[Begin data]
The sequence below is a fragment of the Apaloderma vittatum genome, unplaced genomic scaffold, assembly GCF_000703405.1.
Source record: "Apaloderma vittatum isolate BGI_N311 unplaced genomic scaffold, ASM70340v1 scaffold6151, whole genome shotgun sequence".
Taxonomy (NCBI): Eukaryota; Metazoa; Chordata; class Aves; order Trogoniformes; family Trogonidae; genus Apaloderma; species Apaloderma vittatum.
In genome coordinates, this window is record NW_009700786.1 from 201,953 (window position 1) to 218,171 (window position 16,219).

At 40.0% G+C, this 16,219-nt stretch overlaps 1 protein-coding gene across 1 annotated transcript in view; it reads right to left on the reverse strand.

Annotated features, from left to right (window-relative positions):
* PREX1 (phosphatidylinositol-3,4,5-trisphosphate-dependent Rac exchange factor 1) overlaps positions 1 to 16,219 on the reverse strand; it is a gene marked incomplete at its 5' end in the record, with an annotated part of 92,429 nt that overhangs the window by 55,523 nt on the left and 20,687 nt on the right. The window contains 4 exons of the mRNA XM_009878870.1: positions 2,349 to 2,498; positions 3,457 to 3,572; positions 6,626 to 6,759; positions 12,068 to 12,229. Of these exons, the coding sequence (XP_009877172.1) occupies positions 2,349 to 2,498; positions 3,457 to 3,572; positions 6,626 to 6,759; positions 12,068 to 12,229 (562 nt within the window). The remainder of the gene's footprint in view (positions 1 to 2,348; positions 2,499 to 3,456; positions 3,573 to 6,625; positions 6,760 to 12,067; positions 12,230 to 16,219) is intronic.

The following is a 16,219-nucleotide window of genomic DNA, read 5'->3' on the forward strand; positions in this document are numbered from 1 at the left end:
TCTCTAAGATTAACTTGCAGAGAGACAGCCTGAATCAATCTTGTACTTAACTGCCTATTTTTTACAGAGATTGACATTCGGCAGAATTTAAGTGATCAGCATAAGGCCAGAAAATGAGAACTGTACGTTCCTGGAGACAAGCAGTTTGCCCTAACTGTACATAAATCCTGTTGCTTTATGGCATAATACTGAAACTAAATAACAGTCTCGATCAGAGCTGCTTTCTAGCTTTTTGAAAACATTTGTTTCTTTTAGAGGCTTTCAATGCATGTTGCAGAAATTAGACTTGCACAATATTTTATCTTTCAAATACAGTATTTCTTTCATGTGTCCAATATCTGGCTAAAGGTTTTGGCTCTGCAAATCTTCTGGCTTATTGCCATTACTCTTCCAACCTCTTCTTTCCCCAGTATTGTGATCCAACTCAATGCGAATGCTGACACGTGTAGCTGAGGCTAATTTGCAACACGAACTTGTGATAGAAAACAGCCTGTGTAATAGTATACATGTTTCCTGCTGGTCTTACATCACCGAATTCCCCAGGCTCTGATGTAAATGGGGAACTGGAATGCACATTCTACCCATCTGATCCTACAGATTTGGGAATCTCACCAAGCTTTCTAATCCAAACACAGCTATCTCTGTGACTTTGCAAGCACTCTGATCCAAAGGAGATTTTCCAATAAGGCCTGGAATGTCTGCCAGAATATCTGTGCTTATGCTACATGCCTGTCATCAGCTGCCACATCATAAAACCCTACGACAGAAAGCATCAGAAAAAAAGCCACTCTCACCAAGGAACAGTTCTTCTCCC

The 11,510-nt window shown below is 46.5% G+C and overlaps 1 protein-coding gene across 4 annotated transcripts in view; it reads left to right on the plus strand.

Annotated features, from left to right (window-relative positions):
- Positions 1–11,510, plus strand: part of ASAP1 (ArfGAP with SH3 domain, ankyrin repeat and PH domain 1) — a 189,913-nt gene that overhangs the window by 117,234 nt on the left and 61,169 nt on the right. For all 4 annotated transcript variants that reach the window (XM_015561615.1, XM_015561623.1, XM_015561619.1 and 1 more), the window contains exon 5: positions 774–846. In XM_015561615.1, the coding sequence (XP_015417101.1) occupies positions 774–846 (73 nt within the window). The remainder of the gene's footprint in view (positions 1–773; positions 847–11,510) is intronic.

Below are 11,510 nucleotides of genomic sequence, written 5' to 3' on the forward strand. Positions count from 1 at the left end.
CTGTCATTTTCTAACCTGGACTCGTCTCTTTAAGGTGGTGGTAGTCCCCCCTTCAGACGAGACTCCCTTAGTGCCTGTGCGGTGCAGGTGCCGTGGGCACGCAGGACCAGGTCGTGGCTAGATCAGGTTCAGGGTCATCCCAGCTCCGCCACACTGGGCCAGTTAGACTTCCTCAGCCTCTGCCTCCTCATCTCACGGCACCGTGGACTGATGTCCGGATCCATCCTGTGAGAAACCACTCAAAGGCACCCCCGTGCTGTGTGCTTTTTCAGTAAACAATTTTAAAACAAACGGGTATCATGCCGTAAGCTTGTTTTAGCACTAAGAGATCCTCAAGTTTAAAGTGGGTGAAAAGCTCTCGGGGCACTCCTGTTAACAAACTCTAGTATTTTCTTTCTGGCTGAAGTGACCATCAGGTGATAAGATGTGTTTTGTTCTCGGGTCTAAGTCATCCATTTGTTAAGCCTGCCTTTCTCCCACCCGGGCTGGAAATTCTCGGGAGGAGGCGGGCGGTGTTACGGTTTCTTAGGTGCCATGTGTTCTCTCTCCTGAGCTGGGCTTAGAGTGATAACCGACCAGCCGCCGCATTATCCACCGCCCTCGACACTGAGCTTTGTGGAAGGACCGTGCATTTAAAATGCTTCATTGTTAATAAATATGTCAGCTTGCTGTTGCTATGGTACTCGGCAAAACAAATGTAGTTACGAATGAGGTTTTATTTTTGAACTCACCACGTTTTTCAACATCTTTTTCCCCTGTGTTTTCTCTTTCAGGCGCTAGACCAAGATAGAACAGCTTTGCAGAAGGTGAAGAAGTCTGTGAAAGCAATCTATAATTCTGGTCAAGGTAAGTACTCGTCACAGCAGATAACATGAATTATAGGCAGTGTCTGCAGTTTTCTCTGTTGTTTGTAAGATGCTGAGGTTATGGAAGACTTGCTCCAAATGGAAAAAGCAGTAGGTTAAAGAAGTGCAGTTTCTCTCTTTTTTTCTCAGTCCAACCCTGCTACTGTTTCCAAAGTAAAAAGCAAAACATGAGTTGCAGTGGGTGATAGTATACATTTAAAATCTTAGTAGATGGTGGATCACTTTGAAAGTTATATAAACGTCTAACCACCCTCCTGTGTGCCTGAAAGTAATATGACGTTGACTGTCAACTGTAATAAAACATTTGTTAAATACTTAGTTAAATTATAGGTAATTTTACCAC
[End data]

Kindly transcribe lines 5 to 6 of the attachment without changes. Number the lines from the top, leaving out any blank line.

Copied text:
At 40.0% G+C, this 16,219-nt stretch overlaps 1 protein-coding gene across 1 annotated transcript in view; it reads right to left on the reverse strand.

Annotated features, from left to right (window-relative positions):